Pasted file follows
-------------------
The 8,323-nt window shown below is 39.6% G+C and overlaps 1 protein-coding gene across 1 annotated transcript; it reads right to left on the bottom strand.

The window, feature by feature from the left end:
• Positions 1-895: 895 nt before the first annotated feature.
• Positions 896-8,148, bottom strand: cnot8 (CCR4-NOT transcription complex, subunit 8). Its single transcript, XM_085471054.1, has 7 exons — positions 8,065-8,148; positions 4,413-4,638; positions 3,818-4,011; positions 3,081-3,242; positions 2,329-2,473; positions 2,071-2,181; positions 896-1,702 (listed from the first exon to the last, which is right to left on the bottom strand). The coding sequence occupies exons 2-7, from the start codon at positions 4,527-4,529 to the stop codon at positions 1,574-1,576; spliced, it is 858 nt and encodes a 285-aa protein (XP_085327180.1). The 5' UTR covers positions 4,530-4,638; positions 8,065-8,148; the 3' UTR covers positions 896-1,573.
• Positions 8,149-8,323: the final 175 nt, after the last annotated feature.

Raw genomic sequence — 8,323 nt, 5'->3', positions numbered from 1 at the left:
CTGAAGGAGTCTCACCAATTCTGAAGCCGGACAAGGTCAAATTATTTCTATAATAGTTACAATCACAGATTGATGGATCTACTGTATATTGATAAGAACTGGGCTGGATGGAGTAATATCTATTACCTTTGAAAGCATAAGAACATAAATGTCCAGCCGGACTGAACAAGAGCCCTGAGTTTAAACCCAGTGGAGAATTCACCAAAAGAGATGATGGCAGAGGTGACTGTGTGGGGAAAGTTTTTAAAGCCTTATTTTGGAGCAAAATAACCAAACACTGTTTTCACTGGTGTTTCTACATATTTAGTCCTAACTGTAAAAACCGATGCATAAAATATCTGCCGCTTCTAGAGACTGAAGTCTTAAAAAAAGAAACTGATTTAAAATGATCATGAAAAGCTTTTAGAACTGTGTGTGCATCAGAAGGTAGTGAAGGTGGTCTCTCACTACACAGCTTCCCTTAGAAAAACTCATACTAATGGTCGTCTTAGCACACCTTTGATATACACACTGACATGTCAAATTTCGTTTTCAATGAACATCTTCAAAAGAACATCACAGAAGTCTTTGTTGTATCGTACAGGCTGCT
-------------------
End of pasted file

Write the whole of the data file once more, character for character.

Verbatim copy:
The 8,323-nt window shown below is 39.6% G+C and overlaps 1 protein-coding gene across 1 annotated transcript; it reads right to left on the bottom strand.

The window, feature by feature from the left end:
• Positions 1-895: 895 nt before the first annotated feature.
• Positions 896-8,148, bottom strand: cnot8 (CCR4-NOT transcription complex, subunit 8). Its single transcript, XM_085471054.1, has 7 exons — positions 8,065-8,148; positions 4,413-4,638; positions 3,818-4,011; positions 3,081-3,242; positions 2,329-2,473; positions 2,071-2,181; positions 896-1,702 (listed from the first exon to the last, which is right to left on the bottom strand). The coding sequence occupies exons 2-7, from the start codon at positions 4,527-4,529 to the stop codon at positions 1,574-1,576; spliced, it is 858 nt and encodes a 285-aa protein (XP_085327180.1). The 5' UTR covers positions 4,530-4,638; positions 8,065-8,148; the 3' UTR covers positions 896-1,573.
• Positions 8,149-8,323: the final 175 nt, after the last annotated feature.

Raw genomic sequence — 8,323 nt, 5'->3', positions numbered from 1 at the left:
CTGAAGGAGTCTCACCAATTCTGAAGCCGGACAAGGTCAAATTATTTCTATAATAGTTACAATCACAGATTGATGGATCTACTGTATATTGATAAGAACTGGGCTGGATGGAGTAATATCTATTACCTTTGAAAGCATAAGAACATAAATGTCCAGCCGGACTGAACAAGAGCCCTGAGTTTAAACCCAGTGGAGAATTCACCAAAAGAGATGATGGCAGAGGTGACTGTGTGGGGAAAGTTTTTAAAGCCTTATTTTGGAGCAAAATAACCAAACACTGTTTTCACTGGTGTTTCTACATATTTAGTCCTAACTGTAAAAACCGATGCATAAAATATCTGCCGCTTCTAGAGACTGAAGTCTTAAAAAAAGAAACTGATTTAAAATGATCATGAAAAGCTTTTAGAACTGTGTGTGCATCAGAAGGTAGTGAAGGTGGTCTCTCACTACACAGCTTCCCTTAGAAAAACTCATACTAATGGTCGTCTTAGCACACCTTTGATATACACACTGACATGTCAAATTTCGTTTTCAATGAACATCTTCAAAAGAACATCACAGAAGTCTTTGTTGTATCGTACAGGCTGCT